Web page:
Zomato may be unable to tap into the $100 mn funding it raised from Ant Financial
In January, Zomato had raised $150 million from existing investor Ant Financial, a subsidiary of Chinese internet giant Alibaba
New foreign direct investment (FDI) norms and rising tensions between India and China may delay food tech aggregator Zomato’s plans to tap into the $100 million equity capital that it had raised in a recent round from Ant Financial.
In January, Zomato had raised $150 million from existing investor Ant Financial, a subsidiary of Chinese internet giant Alibaba, which valued the startup at $3 billion. The first tranche of this investment worth $50 million came in January.
Food delivery firms, such as Zomato and Swiggy, have faced severe business and revenue loss because of the lockdown imposed to contain the spread of coronavirus. Zomato was shoring up capital to fight for market dominance against rival Swiggy, which had raised $113 million from Naspers in February. Ant Financial has invested more than $560 million and holds almost a 25% stake in the Gurugram-based food tech company.
The tension between India and China, and India’s new FDI norms have made it difficult for Zomato to access the $100 million received from Ant Financial, said a report by Financial Times.
The Indian government had made changes to FDI norms in April, making it necessary to get prior approval for foreign investments from countries India shares land borders with, including China, to block ‘opportunistic’ takeovers, and protect local businesses. The notification had left the Indian startups, which have raised billions of dollars from Chinese investors and internet giants, puzzled. “The last funding was raised from Antfin Singapore Holding Pte. Ltd. (Antfin), which is a Singapore-based entity. Hence, Zomato might be confused whether an approval is needed at present," said a person requesting anonymity.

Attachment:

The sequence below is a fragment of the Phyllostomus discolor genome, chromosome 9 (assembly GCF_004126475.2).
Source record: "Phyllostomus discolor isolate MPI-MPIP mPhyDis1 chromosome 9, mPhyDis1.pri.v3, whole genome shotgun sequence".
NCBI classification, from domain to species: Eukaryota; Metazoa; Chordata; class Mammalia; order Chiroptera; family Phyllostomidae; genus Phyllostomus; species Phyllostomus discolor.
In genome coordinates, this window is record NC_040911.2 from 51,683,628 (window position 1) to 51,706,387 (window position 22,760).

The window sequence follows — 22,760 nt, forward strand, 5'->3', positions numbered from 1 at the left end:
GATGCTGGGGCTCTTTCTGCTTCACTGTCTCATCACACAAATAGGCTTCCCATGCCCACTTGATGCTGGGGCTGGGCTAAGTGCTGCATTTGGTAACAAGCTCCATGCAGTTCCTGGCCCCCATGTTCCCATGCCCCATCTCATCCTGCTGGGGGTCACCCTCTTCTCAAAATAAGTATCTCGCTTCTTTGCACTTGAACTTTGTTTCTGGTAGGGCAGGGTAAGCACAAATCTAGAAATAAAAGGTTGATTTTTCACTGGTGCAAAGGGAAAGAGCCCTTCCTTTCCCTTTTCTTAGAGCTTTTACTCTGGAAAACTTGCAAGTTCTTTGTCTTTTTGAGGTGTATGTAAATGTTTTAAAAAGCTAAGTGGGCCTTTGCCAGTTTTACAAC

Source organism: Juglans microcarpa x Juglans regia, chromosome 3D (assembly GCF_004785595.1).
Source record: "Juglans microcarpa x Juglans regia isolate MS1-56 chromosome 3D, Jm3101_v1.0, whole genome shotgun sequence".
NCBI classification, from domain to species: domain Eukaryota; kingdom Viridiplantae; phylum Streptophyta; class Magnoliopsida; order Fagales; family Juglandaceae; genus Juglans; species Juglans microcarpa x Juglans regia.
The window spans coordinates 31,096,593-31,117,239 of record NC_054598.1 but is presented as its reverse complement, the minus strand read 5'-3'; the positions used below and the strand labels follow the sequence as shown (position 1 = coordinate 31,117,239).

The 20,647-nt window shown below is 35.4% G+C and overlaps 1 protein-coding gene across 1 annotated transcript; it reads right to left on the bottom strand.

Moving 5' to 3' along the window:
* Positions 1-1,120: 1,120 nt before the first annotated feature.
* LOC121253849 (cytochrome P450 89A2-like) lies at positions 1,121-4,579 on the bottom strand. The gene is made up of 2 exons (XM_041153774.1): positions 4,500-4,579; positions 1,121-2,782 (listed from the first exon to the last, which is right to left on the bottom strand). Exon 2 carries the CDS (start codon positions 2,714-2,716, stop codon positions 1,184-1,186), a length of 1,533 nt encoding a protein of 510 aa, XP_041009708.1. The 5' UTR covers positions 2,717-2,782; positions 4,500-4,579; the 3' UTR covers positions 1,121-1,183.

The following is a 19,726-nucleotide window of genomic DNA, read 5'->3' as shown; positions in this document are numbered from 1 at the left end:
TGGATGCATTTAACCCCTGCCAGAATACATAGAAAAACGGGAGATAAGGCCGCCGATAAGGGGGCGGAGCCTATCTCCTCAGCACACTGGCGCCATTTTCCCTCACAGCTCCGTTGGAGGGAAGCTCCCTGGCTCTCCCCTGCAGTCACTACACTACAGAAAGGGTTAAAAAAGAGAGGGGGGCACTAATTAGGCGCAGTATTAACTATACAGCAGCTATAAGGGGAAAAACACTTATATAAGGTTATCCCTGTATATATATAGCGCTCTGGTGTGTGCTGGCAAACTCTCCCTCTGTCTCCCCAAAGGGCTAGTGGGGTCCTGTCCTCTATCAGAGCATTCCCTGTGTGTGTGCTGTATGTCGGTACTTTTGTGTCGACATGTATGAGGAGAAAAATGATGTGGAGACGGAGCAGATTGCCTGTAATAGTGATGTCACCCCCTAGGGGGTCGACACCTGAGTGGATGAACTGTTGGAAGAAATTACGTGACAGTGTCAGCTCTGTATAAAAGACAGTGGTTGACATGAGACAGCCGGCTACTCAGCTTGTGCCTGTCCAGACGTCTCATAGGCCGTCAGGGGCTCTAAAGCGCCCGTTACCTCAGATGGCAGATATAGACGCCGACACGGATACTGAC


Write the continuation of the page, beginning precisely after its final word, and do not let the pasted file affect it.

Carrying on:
However, according to the new FDI norms, the country of origin for the capital in a transaction, China in this case, is one that would require approval. Zomato chose not to comment. At least 18 of the 25 unicorns in India are backed by Chinese investors, including Alibaba, Meituan, Tencent, and Ant Financial, who have invested in Ola, Swiggy, Paytm, Zomato, Udaan, PolicyBazaar, and Oyo Hotels and Homes, among others. The change in the FDI norms came as a double whammy for Indian startups, which are struggling from the impact of covid-19. The Indian government has received several industry representations seeking clarity around issues, including what percentage of shareholding in an investment vehicle will constitute beneficial ownership. Mint had reported that the government is expected to issue clarifications to its recent notification. Zomato has been in the market to raise $600 million and had acquired cab aggregator Uber’s food delivery business in India in January.